"Magnetic fields are extremely difficult to measure, but IXPE provides an efficient way for us to probe them," said Dr. Ping Zhou, an astrophysicist at Nanjing University in Jiangsu, China, and lead author of a new paper on the findings, published in The Astrophysical Journal. "Now we can see that SN 1006's magnetic fields are turbulent, but also present an organized direction."
Situated some 6,500 light-years from Earth in the Lupus constellation, SN 1006 is all that remains after a titanic explosion, which occurred either when two white dwarfs merged or when a white dwarf pulled too much mass from a companion star. Initially spotted in spring of 1006 CE by observers across China, Japan, Europe, and the Arab world, its light was visible to the naked eye for at least three years. Modern astronomers still consider it the brightest stellar event in recorded history.
Since modern observation began, researchers have identified the remnant's strange double structure, markedly different from other, rounded supernova remnants. It also has bright "limbs" or edges identifiable in the X-ray and gamma-ray bands.
"Close-proximity, X-ray-bright supernova remnants such as SN 1006 are ideally suited to IXPE measurements, given IXPE's combination of X-ray polarization sensitivity with the capability to resolve the emission regions spatially," said Douglas Swartz, a Universities Space Research Association researcher at NASA's Marshall Space Flight Center in Huntsville, Alabama. "This integrated capability is essential to localizing cosmic-ray acceleration sites."
Previous X-ray observations of SN 1006 offered the first evidence that supernova remnants can radically accelerate electrons, and helped identify rapidly expanding nebulae around exploded stars as a birthplace for highly energetic cosmic rays, which can travel at nearly the speed of the light.
Scientists surmised that SN 1006's unique structure is tied to the orientation of its magnetic field, and theorized that supernova blast waves in the northeast and southwest move in the direction aligned with the magnetic field, and more efficiently accelerate high-energy particles.
IXPE's new findings helped validate and clarify those theories, said Dr. Yi-Jung Yang, a high-energy astrophysicist at the University of Hong Kong and coauthor of the paper.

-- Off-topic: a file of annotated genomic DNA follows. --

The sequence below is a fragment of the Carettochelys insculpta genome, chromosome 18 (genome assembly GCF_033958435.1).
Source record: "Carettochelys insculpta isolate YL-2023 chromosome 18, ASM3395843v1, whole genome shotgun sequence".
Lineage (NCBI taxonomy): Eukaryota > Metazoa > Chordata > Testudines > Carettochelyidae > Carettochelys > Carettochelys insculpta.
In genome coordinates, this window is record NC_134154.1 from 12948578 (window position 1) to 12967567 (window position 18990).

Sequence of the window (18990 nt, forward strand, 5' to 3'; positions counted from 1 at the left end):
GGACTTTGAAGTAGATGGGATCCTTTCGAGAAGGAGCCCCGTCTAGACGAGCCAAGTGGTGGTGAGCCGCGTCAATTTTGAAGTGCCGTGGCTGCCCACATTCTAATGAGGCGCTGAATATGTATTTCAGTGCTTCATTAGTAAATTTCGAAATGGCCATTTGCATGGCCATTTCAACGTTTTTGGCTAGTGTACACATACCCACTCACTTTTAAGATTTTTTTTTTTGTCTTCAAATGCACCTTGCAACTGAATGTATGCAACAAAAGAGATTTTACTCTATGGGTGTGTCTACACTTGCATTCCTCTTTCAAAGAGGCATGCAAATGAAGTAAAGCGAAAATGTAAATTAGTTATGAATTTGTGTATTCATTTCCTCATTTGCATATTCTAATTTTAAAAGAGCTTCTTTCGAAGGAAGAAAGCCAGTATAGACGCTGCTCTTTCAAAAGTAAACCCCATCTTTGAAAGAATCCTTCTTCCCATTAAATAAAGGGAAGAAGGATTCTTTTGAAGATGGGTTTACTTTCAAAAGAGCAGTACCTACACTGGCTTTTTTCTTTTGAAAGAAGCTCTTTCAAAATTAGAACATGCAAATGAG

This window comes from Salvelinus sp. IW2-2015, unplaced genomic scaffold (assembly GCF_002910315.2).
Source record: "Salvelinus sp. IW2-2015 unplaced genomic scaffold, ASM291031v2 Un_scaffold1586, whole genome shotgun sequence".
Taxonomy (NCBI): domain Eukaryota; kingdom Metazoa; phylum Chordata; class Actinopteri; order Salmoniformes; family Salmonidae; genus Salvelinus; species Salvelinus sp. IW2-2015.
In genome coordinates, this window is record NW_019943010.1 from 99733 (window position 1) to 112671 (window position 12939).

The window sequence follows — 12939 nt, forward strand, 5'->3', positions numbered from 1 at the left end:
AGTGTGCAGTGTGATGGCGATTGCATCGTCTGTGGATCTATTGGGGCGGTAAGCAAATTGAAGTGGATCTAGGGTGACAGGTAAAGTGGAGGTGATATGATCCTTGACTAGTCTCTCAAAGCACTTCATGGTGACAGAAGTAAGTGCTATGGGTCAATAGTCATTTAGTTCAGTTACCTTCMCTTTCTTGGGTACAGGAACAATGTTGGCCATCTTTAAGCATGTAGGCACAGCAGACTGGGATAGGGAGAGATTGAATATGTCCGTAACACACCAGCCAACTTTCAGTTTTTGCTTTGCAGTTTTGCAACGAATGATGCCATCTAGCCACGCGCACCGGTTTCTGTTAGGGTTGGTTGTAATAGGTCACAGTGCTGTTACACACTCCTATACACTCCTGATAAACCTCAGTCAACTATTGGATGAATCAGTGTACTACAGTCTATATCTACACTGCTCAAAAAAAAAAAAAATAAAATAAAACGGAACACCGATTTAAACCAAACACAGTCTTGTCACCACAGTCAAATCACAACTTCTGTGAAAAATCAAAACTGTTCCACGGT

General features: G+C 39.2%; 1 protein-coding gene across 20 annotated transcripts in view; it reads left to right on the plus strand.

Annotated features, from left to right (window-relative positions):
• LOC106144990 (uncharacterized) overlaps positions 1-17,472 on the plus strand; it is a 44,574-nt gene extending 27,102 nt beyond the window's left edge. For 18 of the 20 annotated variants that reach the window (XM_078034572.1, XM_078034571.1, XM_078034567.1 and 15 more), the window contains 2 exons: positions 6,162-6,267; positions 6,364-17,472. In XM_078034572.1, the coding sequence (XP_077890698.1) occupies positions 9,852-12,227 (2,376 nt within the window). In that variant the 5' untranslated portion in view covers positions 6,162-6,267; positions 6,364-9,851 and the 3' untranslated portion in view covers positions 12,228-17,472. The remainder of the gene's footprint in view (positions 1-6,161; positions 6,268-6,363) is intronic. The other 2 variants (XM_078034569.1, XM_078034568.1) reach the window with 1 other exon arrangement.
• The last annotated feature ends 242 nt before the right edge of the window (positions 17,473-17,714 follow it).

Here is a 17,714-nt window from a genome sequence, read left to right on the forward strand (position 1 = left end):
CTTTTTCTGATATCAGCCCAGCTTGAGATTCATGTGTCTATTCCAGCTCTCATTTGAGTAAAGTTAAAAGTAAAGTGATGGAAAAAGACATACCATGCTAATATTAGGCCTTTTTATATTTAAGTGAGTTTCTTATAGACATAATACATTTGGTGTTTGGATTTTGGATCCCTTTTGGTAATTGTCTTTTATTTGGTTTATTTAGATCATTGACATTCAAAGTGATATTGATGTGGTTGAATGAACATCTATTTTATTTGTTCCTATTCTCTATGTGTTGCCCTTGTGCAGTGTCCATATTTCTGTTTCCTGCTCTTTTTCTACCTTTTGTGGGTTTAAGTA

"The polarization properties obtained from our spectral-polarimetric analysis align remarkably well with outcomes from other methods and X-ray observatories, underscoring IXPE's reliability and strong capabilities, Yang said.
Researchers say the results demonstrate a connection between the magnetic fields and the remnant's high-energy particle outflow. The magnetic fields in SN 1006's shell are somewhat disorganized, per IXPE's findings, yet still have a preferred orientation.
As the shock wave from the original explosion passes through the surrounding gas, the magnetic fields become aligned with the shock wave's motion. Charged particles are trapped by the magnetic fields around the original point of the blast, where they quickly receive bursts of acceleration. Those speeding high-energy particles, in turn, transfer energy to keep the magnetic fields strong and turbulent.
IXPE has observed three supernova remnants - Cassiopeia A, Tycho, and now SN 1006 - since launching in December 2021, helping scientists develop a more comprehensive understanding of the origin and processes of the magnetic fields surrounding these phenomena.
Scientists were surprised to find that SN 1006 is more polarized than the other two supernova remnants, but that all three show magnetic fields oriented such that they point outward from the center of the explosion. As researchers continue to explore IXPE data, they are re-orienting their understanding of how particles get accelerated in extreme objects like these.
IXPE is a collaboration between NASA and the Italian Space Agency with partners and science collaborators in 12 countries. IXPE is led by NASA's Marshall Space Flight Center in Huntsville, Alabama. Ball Aerospace, headquartered in Broomfield, Colorado, manages spacecraft operations together with the University of Colorado's Laboratory for Atmospheric and Space Physics in Boulder.
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